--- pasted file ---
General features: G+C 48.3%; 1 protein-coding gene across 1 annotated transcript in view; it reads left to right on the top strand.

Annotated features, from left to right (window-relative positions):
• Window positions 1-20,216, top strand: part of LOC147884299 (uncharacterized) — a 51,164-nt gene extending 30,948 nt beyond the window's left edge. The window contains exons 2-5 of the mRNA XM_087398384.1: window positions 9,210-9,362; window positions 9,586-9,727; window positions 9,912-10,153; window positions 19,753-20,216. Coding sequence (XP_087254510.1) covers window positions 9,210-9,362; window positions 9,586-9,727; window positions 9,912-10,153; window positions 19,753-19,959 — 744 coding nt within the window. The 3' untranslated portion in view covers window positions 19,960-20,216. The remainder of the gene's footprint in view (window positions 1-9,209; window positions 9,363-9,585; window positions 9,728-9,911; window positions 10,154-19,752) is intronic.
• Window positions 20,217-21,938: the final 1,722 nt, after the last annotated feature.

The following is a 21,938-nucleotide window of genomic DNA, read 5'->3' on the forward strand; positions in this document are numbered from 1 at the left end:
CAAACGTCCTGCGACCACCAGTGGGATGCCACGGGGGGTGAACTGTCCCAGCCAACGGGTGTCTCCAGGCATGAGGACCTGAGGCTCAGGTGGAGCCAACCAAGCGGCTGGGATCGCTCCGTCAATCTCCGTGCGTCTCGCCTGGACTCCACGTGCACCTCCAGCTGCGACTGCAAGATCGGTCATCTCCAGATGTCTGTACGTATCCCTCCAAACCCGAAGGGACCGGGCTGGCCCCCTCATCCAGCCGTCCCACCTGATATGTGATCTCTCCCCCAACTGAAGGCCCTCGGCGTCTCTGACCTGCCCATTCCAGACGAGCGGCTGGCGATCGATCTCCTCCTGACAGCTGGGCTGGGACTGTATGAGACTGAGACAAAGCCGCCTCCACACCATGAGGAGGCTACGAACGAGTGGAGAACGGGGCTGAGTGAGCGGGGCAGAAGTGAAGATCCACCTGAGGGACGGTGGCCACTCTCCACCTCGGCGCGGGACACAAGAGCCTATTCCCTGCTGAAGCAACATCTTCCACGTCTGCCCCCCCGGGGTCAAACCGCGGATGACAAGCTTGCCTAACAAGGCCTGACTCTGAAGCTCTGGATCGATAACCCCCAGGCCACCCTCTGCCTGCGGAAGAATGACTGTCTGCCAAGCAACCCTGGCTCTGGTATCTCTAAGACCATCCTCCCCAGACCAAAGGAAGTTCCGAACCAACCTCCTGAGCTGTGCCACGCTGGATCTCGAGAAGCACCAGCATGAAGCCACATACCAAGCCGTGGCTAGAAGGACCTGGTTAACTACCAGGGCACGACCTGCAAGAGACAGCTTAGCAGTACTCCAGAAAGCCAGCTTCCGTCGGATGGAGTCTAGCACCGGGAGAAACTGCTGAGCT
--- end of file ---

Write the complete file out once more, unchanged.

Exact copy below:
General features: G+C 48.3%; 1 protein-coding gene across 1 annotated transcript in view; it reads left to right on the top strand.

Annotated features, from left to right (window-relative positions):
• Window positions 1-20,216, top strand: part of LOC147884299 (uncharacterized) — a 51,164-nt gene extending 30,948 nt beyond the window's left edge. The window contains exons 2-5 of the mRNA XM_087398384.1: window positions 9,210-9,362; window positions 9,586-9,727; window positions 9,912-10,153; window positions 19,753-20,216. Coding sequence (XP_087254510.1) covers window positions 9,210-9,362; window positions 9,586-9,727; window positions 9,912-10,153; window positions 19,753-19,959 — 744 coding nt within the window. The 3' untranslated portion in view covers window positions 19,960-20,216. The remainder of the gene's footprint in view (window positions 1-9,209; window positions 9,363-9,585; window positions 9,728-9,911; window positions 10,154-19,752) is intronic.
• Window positions 20,217-21,938: the final 1,722 nt, after the last annotated feature.

The following is a 21,938-nucleotide window of genomic DNA, read 5'->3' on the forward strand; positions in this document are numbered from 1 at the left end:
CAAACGTCCTGCGACCACCAGTGGGATGCCACGGGGGGTGAACTGTCCCAGCCAACGGGTGTCTCCAGGCATGAGGACCTGAGGCTCAGGTGGAGCCAACCAAGCGGCTGGGATCGCTCCGTCAATCTCCGTGCGTCTCGCCTGGACTCCACGTGCACCTCCAGCTGCGACTGCAAGATCGGTCATCTCCAGATGTCTGTACGTATCCCTCCAAACCCGAAGGGACCGGGCTGGCCCCCTCATCCAGCCGTCCCACCTGATATGTGATCTCTCCCCCAACTGAAGGCCCTCGGCGTCTCTGACCTGCCCATTCCAGACGAGCGGCTGGCGATCGATCTCCTCCTGACAGCTGGGCTGGGACTGTATGAGACTGAGACAAAGCCGCCTCCACACCATGAGGAGGCTACGAACGAGTGGAGAACGGGGCTGAGTGAGCGGGGCAGAAGTGAAGATCCACCTGAGGGACGGTGGCCACTCTCCACCTCGGCGCGGGACACAAGAGCCTATTCCCTGCTGAAGCAACATCTTCCACGTCTGCCCCCCCGGGGTCAAACCGCGGATGACAAGCTTGCCTAACAAGGCCTGACTCTGAAGCTCTGGATCGATAACCCCCAGGCCACCCTCTGCCTGCGGAAGAATGACTGTCTGCCAAGCAACCCTGGCTCTGGTATCTCTAAGACCATCCTCCCCAGACCAAAGGAAGTTCCGAACCAACCTCCTGAGCTGTGCCACGCTGGATCTCGAGAAGCACCAGCATGAAGCCACATACCAAGCCGTGGCTAGAAGGACCTGGTTAACTACCAGGGCACGACCTGCAAGAGACAGCTTAGCAGTACTCCAGAAAGCCAGCTTCCGTCGGATGGAGTCTAGCACCGGGAGAAACTGCTGAGCT